Call for widespread use of N95 masks to combat Omicron

By RNZ.co.nz and is republished with permission.

Ministry of Health officials are reviewing emerging advice from overseas that N95 masks are better than cloth and surgical face coverings.

Covid-19 Response Minister Chris Hipkins said surgical masks would likely become the default face covering to help contain community spread of the virus.

But University of Otago Wellington Department of Public Health research fellow Dr Lucy Telfar-Barnard said well-fitting N95 or P2 respirator masks were a better option.

“Surgical masks are not good enough in an Omicron outbreak,” she said.

“We do need to be making those respirators accessible to people across the population.

“I’m trying to come up with some sort of explanation as to why they are not recommending people wear N95s if they can access them, it just doesn’t make sense to me.”

High-grade N95 masks have become the international gold standard in efforts to stop the spread of Omicron.

When they are worn properly, N95s can filter out at least 95 percent of airborne particles, including the coronavirus.

University of Auckland aerosol chemist Dr Joel Rindelaub said N95 or P2 masks offered the best protection.

“If we want to do the best we can to try to stamp out Omicron we need the best technology available and that of course would be the N95 or P2 varieties,” he said.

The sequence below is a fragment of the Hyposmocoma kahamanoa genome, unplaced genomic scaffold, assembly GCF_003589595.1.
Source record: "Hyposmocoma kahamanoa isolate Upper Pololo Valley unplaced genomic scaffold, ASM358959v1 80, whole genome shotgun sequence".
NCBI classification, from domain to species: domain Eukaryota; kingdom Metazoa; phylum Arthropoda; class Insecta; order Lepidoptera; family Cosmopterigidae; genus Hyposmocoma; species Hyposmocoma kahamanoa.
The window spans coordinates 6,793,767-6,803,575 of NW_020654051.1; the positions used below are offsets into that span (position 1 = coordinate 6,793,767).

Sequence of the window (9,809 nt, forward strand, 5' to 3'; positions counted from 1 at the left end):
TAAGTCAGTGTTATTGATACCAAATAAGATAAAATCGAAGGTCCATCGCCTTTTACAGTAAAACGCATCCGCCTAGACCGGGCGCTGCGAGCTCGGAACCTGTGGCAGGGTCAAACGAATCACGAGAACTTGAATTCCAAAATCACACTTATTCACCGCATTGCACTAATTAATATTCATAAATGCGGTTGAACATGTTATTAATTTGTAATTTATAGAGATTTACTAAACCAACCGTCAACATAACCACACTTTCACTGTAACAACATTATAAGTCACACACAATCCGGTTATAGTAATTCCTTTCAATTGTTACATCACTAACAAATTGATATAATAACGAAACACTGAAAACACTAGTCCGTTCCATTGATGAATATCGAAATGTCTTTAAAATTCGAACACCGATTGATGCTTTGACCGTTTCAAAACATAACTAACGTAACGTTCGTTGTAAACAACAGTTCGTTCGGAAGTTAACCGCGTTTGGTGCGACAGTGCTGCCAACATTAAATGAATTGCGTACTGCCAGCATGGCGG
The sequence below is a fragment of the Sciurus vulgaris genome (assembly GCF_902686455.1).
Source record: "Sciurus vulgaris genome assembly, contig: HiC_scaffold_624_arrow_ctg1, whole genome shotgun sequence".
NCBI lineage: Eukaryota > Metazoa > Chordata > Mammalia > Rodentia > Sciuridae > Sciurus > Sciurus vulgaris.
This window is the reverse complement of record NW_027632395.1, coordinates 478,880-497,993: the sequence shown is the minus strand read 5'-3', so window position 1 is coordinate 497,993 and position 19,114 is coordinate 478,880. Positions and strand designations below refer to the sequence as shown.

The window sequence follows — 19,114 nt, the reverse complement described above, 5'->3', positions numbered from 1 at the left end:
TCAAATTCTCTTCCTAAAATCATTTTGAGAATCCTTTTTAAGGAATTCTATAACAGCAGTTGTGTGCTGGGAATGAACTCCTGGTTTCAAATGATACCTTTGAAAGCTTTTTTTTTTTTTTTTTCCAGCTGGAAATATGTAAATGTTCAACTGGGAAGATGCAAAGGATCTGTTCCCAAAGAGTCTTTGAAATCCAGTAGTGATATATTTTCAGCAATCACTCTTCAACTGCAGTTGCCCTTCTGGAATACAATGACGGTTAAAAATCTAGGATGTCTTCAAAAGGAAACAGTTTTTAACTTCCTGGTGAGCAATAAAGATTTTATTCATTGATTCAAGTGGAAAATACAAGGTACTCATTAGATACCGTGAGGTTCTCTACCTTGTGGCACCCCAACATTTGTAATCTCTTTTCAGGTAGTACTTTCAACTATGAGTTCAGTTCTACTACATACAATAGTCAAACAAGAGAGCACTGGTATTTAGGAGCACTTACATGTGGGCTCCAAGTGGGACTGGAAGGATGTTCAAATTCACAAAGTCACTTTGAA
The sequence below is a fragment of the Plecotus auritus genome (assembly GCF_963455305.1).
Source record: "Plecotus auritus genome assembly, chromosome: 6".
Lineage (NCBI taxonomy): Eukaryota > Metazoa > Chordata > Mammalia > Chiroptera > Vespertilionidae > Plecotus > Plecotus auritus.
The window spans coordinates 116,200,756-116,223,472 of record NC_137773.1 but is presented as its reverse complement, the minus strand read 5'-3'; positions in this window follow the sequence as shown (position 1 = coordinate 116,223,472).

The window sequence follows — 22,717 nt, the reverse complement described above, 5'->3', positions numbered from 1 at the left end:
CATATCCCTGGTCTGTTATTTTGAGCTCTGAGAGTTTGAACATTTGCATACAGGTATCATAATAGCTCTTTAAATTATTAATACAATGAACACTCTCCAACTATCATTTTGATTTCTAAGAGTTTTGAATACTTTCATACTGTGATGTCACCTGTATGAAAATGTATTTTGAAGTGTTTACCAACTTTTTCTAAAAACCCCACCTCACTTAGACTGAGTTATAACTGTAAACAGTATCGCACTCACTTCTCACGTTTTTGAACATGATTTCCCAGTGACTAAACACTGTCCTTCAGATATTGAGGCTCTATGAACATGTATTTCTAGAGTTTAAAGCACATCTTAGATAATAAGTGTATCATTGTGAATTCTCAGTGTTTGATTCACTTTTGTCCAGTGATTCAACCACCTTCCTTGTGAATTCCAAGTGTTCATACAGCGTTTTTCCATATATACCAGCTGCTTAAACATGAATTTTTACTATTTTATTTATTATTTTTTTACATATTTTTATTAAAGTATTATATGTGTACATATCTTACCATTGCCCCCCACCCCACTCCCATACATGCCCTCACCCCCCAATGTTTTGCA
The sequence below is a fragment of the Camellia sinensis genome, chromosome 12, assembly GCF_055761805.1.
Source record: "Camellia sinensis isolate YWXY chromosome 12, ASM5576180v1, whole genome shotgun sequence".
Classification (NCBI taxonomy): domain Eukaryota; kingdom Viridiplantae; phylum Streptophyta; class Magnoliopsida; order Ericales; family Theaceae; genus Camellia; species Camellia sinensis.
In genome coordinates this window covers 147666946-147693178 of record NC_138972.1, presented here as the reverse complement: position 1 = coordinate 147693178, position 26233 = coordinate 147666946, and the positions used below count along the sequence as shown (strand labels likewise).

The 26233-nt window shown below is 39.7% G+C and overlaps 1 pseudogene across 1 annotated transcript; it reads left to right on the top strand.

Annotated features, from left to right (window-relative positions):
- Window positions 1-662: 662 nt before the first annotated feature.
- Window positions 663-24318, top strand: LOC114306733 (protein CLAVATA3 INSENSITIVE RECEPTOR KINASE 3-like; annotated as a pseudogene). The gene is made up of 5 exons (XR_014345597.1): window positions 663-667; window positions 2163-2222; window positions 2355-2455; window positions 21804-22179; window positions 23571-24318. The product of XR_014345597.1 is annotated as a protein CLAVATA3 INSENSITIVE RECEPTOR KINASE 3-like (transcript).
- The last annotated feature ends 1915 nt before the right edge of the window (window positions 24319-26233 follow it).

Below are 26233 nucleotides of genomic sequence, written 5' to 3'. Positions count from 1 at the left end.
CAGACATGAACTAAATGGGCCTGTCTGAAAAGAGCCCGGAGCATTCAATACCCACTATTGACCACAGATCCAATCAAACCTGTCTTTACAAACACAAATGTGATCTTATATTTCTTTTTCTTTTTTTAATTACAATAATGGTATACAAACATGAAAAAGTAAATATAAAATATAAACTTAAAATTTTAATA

Dr Rindelaub said people who did not have N95 masks could instead wear a surgical mask with a cloth one on top, or knot the loops for a tighter fit.

The government is expected to give updated advice on face coverings on Wednesday, with a likely focus on surgical masks.

Dr Telfar-Barnard said the government should urgently release a national mask strategy so people knew what sort of face covering they should wear to best prevent infection.

“These are all piecemeal decisions being made separately and we do need a national mask strategy that covers what masks should be worn, where, and making sure that when people buy masks they know what level of filtration it’s providing,” she said.

She said the government should consider distributing enough masks so that everyone had at least one or a set they could rotate over a week.

Children as young as eight years old will have to wear masks at school when the new term begins under the red traffic light setting.

While research on masks was still evolving, Hipkins said the government would act on any new advice quickly.

“We know that N95 masks are more effective at stopping the spread of Covid-19, having said that, an N95 mask needs to be the right fit, otherwise it can potentially be less effective,” he said.

“Surgical masks are probably likely to be the best masks for the public’s use.”

Hipkins said there were plenty of N95 masks in stock for healthcare and other essential workers.

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